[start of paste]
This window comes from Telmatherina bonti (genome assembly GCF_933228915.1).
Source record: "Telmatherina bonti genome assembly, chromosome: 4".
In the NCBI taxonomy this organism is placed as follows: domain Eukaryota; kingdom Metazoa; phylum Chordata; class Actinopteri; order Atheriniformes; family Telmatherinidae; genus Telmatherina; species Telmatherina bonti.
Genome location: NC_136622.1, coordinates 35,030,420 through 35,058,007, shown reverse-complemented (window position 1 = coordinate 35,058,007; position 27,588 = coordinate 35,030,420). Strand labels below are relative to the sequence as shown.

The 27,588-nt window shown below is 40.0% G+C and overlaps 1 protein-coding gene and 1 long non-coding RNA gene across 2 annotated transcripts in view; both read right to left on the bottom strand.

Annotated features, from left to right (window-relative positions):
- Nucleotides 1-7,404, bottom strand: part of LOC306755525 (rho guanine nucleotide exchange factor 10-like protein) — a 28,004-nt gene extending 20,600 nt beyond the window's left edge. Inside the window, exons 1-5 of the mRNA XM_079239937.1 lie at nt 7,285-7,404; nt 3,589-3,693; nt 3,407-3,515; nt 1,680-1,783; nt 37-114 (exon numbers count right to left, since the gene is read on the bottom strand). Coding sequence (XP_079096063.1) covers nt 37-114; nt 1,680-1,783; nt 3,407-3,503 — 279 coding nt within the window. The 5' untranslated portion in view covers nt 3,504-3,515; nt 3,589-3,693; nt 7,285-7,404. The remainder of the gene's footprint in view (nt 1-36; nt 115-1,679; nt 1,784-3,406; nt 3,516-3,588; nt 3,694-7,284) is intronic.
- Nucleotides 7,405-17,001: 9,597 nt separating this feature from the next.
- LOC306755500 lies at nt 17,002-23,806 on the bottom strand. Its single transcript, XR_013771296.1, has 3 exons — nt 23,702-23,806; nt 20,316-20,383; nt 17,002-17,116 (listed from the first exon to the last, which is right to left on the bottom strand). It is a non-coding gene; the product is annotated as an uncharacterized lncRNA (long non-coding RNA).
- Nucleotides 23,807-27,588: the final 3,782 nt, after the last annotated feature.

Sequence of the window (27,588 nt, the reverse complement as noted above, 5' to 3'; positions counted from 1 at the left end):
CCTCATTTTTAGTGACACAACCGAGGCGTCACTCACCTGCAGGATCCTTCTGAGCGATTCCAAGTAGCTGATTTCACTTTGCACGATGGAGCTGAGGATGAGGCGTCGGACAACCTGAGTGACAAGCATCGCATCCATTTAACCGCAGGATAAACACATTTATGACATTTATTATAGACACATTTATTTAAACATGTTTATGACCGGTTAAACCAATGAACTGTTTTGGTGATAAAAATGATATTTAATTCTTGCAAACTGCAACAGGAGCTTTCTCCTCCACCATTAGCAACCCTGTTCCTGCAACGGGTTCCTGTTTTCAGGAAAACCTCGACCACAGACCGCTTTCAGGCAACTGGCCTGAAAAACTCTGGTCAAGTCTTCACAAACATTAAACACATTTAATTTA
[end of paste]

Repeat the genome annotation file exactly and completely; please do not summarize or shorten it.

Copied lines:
This window comes from Telmatherina bonti (genome assembly GCF_933228915.1).
Source record: "Telmatherina bonti genome assembly, chromosome: 4".
In the NCBI taxonomy this organism is placed as follows: domain Eukaryota; kingdom Metazoa; phylum Chordata; class Actinopteri; order Atheriniformes; family Telmatherinidae; genus Telmatherina; species Telmatherina bonti.
Genome location: NC_136622.1, coordinates 35,030,420 through 35,058,007, shown reverse-complemented (window position 1 = coordinate 35,058,007; position 27,588 = coordinate 35,030,420). Strand labels below are relative to the sequence as shown.

The 27,588-nt window shown below is 40.0% G+C and overlaps 1 protein-coding gene and 1 long non-coding RNA gene across 2 annotated transcripts in view; both read right to left on the bottom strand.

Annotated features, from left to right (window-relative positions):
- Nucleotides 1-7,404, bottom strand: part of LOC306755525 (rho guanine nucleotide exchange factor 10-like protein) — a 28,004-nt gene extending 20,600 nt beyond the window's left edge. Inside the window, exons 1-5 of the mRNA XM_079239937.1 lie at nt 7,285-7,404; nt 3,589-3,693; nt 3,407-3,515; nt 1,680-1,783; nt 37-114 (exon numbers count right to left, since the gene is read on the bottom strand). Coding sequence (XP_079096063.1) covers nt 37-114; nt 1,680-1,783; nt 3,407-3,503 — 279 coding nt within the window. The 5' untranslated portion in view covers nt 3,504-3,515; nt 3,589-3,693; nt 7,285-7,404. The remainder of the gene's footprint in view (nt 1-36; nt 115-1,679; nt 1,784-3,406; nt 3,516-3,588; nt 3,694-7,284) is intronic.
- Nucleotides 7,405-17,001: 9,597 nt separating this feature from the next.
- LOC306755500 lies at nt 17,002-23,806 on the bottom strand. Its single transcript, XR_013771296.1, has 3 exons — nt 23,702-23,806; nt 20,316-20,383; nt 17,002-17,116 (listed from the first exon to the last, which is right to left on the bottom strand). It is a non-coding gene; the product is annotated as an uncharacterized lncRNA (long non-coding RNA).
- Nucleotides 23,807-27,588: the final 3,782 nt, after the last annotated feature.

Sequence of the window (27,588 nt, the reverse complement as noted above, 5' to 3'; positions counted from 1 at the left end):
CCTCATTTTTAGTGACACAACCGAGGCGTCACTCACCTGCAGGATCCTTCTGAGCGATTCCAAGTAGCTGATTTCACTTTGCACGATGGAGCTGAGGATGAGGCGTCGGACAACCTGAGTGACAAGCATCGCATCCATTTAACCGCAGGATAAACACATTTATGACATTTATTATAGACACATTTATTTAAACATGTTTATGACCGGTTAAACCAATGAACTGTTTTGGTGATAAAAATGATATTTAATTCTTGCAAACTGCAACAGGAGCTTTCTCCTCCACCATTAGCAACCCTGTTCCTGCAACGGGTTCCTGTTTTCAGGAAAACCTCGACCACAGACCGCTTTCAGGCAACTGGCCTGAAAAACTCTGGTCAAGTCTTCACAAACATTAAACACATTTAATTTA